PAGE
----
For spring crops, climate warming will allow earlier planting or sowing than at present. Earlier planting in spring increases the length of the growing season; thus earlier planting using long season cultivars will increase yield potential, if soil moisture is adequate and the risk of heat stress is low. Otherwise, earlier planting combined with a short-season cultivar would give the best assurance of avoiding heat and water stresses (Tubiello et al., 2000). For winter crops (i.e. cereals), a specific growth stage has to be reached before the onset of winter to ensure winter survival, thus they are often sown when temperatures approach the time when vernalisation is most effective (Harrison et al., 1995b). This may mean later sowings in northern Europe under a climatic warming (Harrison et al., 2000; Olesen et al., 2000). A specific study reported by Wolf (2000b) of the effectiveness of changes in potato crop management (i.e. variety, planting date, irrigation) showed that in northern Europe the impact of the crop variety on the calculated change in irrigated tuber yield under the climatic change scenarios was nil, whereas in water-limited conditions, yield increases were larger for the earlier varieties. Cultivation of earlier varieties resulted in more positive or less negative tuber yield changes under the climatic change scenarios in Southern Europe, because the hot summer period was avoided, both with and without irrigation. Moreover, also an advanced planting date would determine higher yields. Finally, both an early crop variety and an earlier planting date would considerably reduce irrigation requirements.
Changes of land use may be used as adaptation strategies to the differential response of crops to climate change. Studies reported by Parry et al. (1988) for central Europe showed an "optimal land use" in which the area cultivated with winter wheat, maize and vegetables increased, while the allocation to spring-wheat, barley, and potato decreased. Changes in land allocation may also be used to stabilise production or for the conservation of soil moisture.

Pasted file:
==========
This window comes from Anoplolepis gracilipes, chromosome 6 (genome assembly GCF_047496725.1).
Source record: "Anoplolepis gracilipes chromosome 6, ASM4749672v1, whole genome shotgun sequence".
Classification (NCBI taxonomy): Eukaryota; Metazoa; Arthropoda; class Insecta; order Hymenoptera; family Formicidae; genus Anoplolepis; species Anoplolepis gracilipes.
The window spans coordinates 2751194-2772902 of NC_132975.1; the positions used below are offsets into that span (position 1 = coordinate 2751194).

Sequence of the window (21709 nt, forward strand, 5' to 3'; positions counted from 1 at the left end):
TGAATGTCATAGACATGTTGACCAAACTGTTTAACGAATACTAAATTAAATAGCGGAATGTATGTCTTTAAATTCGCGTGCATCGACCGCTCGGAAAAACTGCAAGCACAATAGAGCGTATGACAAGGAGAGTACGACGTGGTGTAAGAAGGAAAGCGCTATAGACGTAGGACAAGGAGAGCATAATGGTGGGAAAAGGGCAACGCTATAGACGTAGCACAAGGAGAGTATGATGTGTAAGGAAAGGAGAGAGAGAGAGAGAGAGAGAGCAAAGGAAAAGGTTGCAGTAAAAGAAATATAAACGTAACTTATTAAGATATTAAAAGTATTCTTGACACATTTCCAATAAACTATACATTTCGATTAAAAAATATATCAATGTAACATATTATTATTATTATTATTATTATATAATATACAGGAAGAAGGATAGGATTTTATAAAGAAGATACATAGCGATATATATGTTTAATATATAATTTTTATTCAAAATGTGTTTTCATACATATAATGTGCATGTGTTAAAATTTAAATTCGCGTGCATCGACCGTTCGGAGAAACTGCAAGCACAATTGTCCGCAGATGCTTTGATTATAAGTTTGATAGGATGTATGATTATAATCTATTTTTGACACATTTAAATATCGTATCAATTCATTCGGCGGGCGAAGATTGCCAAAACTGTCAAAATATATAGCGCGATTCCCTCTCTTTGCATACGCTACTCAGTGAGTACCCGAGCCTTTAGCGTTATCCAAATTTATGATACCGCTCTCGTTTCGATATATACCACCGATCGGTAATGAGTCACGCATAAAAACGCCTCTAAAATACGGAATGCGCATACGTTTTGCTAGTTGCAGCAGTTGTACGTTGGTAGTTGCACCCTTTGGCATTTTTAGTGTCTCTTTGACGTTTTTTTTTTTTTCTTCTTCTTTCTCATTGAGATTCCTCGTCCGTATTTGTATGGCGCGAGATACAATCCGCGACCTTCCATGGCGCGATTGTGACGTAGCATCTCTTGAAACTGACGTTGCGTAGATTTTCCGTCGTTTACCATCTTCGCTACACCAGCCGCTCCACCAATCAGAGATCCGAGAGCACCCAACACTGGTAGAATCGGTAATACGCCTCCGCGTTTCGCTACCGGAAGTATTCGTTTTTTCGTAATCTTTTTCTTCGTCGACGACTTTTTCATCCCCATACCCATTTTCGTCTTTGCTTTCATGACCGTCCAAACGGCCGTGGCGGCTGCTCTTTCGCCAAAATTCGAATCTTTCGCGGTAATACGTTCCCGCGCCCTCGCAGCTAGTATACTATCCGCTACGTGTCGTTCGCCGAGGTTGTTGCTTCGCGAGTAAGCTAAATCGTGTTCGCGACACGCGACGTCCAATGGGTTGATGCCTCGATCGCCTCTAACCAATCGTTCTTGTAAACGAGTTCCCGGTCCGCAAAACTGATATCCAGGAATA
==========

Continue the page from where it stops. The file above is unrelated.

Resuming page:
The introduction of optimal agricultural technology (machine, fertiliser, fungicide, etc.) may be considered as a fundamental strategy for adapting agriculture to climate change, especially in east Europe. A simulation study made by Sirotenko et al. (1997) for the entire Russia showed as the introduction of the present-day technological level could allow to overcome the negative impact of climate change on cereal production.
Changes in farming systems may be necessary in some areas for farming to remain viable and competitive. This will be true especially for those farms, specialised in either specific livestock or arable farming, that are often linked to the local soil and climatic conditions. Their responses will be probably more sensitive to climate change than mixed farms. On mixed farms with both livestock and arable production there are more options for change, and thus a larger resilience to change in the environment.
Some of the main adaptive measures for forest regions have been illustrated by Kellomaki (2000). These include shorter rotations and regular thinnings that in the Boreal and northern parts of Atlantic forests may be developed to meet the faster growth of several existing tree species, due to increasing precipitation and reducing drought. The regular thinnings will also increase the mechanical strength of trees due to enhanced growth and thus reduce the risk of abiotic damage.
In southern parts of the Atlantic forests, shorter rotation, regular thinnings with wider spacing, and more tolerant species (e.g. conifers) may be included to avoid the increasing drought risk, determined by the reduction of precipitation. Furthermore, the increasing fire risk requires special measures.
In the Continental and Mediterranean forests, soil management and planting techniques, that are presently adopted in dry sub-tropics climate, need to be developed to meet the special conditions caused by increasing drought. The impacts of drought may also be reduced through using wider spacing in plantations and later thinnings. The increase in fire risk will require special measures, especially in the Continental forests.
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